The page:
Make your own Anglerfish mask and discover how this crafty fish tempts in its prey...
Make your own rat-shaped shadow puppet then use it to try some shadow experiments.
Salt dough is easy to make and can be used to make all sorts of models - including starfish. This activity will show you how.
Fossil Jurassic star fish from the Sedgwick Museum
The Fitzwilliam Museum has real Tudor armour in its collection. Create your own 'knight' at the museum with this easy to create, cut-and-colour diorama.
Which do you think is the fastest, or the slowest of three main types of earthquake waves – surface, P waves and S waves? Have a race to find out.
In this activity you will see the difference in compressional P waves, transverse S waves and circular surface waves that are produced by earthquakes. You will need a big group of at least 15 people split into three groups.
Following an exploration of the Kettle's Yard House or temporary exhibitions, get creative with an artist-led workshop inspired by themes, ideas or materials explored.
These sessions can be tailored for your specific class or learning outcomes and are delivered with our Learning team and one of our associate artist facilitators. Sessions run for around 2 - 2.5 hours and are £180 per class (£230 for fee-paying schools).
Enquire at: firstname.lastname@example.org
Using the Kettle's Yard House and art as stimulus, students will learn and apply critical and creative thinking skills to make connections, make observations and explore ideas before making their own artworks to take with them.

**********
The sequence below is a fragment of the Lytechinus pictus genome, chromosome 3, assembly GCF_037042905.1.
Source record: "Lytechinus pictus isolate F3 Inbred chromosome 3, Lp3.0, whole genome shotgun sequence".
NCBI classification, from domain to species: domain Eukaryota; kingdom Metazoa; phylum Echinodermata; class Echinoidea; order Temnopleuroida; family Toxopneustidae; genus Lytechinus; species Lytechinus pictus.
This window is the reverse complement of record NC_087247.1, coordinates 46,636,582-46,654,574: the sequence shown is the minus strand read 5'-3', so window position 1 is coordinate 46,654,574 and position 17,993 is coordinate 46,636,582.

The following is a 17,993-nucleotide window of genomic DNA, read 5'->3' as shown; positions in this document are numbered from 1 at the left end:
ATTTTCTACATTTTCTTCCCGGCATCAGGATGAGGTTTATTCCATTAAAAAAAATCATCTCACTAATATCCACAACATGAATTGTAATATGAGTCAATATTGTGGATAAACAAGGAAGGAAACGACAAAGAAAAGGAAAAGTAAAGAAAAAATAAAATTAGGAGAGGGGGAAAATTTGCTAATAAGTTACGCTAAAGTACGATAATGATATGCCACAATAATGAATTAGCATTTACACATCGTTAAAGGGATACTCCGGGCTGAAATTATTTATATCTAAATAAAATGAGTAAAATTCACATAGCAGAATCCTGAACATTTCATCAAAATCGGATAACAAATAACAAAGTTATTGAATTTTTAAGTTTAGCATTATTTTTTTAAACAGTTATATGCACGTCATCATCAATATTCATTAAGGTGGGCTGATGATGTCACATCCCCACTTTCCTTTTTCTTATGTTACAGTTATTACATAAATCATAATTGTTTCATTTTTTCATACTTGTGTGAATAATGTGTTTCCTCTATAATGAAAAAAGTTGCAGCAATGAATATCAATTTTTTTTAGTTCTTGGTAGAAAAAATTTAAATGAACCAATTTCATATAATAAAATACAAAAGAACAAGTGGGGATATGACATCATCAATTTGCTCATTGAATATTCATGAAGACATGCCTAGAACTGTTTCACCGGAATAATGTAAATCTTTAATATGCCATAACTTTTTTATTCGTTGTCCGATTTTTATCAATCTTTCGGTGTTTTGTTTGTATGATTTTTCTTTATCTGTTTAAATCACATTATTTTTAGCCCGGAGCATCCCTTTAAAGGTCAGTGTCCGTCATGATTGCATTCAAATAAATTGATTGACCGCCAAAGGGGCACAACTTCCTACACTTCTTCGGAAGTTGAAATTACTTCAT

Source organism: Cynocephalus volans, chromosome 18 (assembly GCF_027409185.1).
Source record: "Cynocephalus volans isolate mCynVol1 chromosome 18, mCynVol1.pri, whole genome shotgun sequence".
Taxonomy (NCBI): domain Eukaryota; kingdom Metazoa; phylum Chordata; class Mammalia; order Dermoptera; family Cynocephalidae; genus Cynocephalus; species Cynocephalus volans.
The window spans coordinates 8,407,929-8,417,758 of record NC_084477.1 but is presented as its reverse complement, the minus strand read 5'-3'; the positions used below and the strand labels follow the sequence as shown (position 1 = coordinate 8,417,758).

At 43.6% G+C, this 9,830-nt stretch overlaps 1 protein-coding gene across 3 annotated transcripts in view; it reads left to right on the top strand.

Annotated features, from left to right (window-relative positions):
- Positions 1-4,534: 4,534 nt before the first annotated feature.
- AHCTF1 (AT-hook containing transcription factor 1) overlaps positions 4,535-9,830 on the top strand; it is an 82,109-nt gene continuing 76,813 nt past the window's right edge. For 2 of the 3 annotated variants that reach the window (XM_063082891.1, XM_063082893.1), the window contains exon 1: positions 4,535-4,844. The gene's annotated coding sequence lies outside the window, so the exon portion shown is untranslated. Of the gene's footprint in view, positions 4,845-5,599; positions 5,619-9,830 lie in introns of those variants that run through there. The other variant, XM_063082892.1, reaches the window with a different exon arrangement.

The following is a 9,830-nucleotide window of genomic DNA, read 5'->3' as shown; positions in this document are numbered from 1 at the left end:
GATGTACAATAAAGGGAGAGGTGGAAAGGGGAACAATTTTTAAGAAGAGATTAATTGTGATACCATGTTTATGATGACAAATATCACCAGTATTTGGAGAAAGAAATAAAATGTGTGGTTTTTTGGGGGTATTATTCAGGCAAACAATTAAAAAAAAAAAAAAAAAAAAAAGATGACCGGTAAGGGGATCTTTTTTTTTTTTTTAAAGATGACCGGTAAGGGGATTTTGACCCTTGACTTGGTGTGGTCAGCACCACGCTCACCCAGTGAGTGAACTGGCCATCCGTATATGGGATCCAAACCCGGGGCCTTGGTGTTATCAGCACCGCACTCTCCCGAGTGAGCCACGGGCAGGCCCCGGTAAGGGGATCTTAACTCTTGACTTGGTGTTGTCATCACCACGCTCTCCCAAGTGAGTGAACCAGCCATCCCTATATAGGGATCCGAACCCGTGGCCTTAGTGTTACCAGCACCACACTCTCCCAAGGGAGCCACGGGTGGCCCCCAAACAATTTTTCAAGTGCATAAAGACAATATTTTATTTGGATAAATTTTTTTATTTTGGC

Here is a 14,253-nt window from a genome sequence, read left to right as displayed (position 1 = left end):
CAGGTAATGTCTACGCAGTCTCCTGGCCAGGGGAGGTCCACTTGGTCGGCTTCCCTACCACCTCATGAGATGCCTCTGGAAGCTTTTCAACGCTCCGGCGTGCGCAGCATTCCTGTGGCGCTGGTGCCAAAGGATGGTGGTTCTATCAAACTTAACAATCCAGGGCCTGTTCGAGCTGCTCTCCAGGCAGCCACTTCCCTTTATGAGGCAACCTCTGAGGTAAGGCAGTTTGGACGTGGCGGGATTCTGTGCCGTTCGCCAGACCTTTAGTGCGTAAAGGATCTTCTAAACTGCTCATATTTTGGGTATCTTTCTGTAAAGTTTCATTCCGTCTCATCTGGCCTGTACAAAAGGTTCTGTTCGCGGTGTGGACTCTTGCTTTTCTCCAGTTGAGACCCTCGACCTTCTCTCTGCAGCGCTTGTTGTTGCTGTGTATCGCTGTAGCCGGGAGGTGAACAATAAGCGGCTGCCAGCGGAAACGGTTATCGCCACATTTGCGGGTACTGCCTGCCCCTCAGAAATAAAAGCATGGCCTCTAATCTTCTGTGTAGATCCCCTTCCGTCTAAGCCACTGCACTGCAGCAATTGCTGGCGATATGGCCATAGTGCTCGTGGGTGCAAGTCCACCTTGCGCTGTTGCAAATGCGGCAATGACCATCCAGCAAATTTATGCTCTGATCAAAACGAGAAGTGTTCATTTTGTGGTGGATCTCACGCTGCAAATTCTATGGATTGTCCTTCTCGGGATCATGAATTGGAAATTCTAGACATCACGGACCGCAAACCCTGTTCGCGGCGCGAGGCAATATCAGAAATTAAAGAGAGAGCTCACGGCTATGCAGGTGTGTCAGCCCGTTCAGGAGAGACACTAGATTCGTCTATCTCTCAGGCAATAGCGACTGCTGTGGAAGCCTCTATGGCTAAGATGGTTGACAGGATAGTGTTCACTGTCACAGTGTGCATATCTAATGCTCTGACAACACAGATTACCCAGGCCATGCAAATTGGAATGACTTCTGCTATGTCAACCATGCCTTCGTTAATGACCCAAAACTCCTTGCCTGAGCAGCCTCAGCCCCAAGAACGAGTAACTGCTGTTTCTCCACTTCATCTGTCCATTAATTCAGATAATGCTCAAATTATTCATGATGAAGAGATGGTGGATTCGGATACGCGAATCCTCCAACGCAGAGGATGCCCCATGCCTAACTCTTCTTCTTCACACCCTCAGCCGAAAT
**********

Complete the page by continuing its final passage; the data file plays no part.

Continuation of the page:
Sessions tailored and recommended for EYFS, KS1, KS2 & KS3
1.5 - 2 hour session, £75 per class
* £125 per class for fee-paying schools.
This kit contains all the material you will need to make paint using pigments and a medium just as artists did (before ready-mix paint!). You can construct an experiment for students to explore the role of science in both the artist’s and the scientist’s workshop with reference to the technical analysis of the Renaissance painting, Cupid and Psyche by Jacopo del Sellaio. There is material provided with the kit that supports each of the suggested activities below.
There are many different types of volcanoes. Shield volcanoes have a broad rounded shape and gentle splattery eruptions often described as fire fountains. Strato volcanoes are sharp and steep sided and have violent explosive eruptions. But what makes these two types of volcano look and erupt so differently? It is mainly controlled by how think (viscous) or runny the magma in the volcano is...
In this experiment you can use 3 different thickness (viscosity) liquids to see what differences runny or thick magma can cause in volcanoes.
Volcanic eruptions are driven by gas dissolved in molten rock (magma) underground trying to escape upwards. But what happens if the gas gets trapped and can't get out?
In this experiment you can trap more and more gas in a sealed container, in the same way gas can get trapped in a volcano, and see what happens...
Download the instructions and information sheet.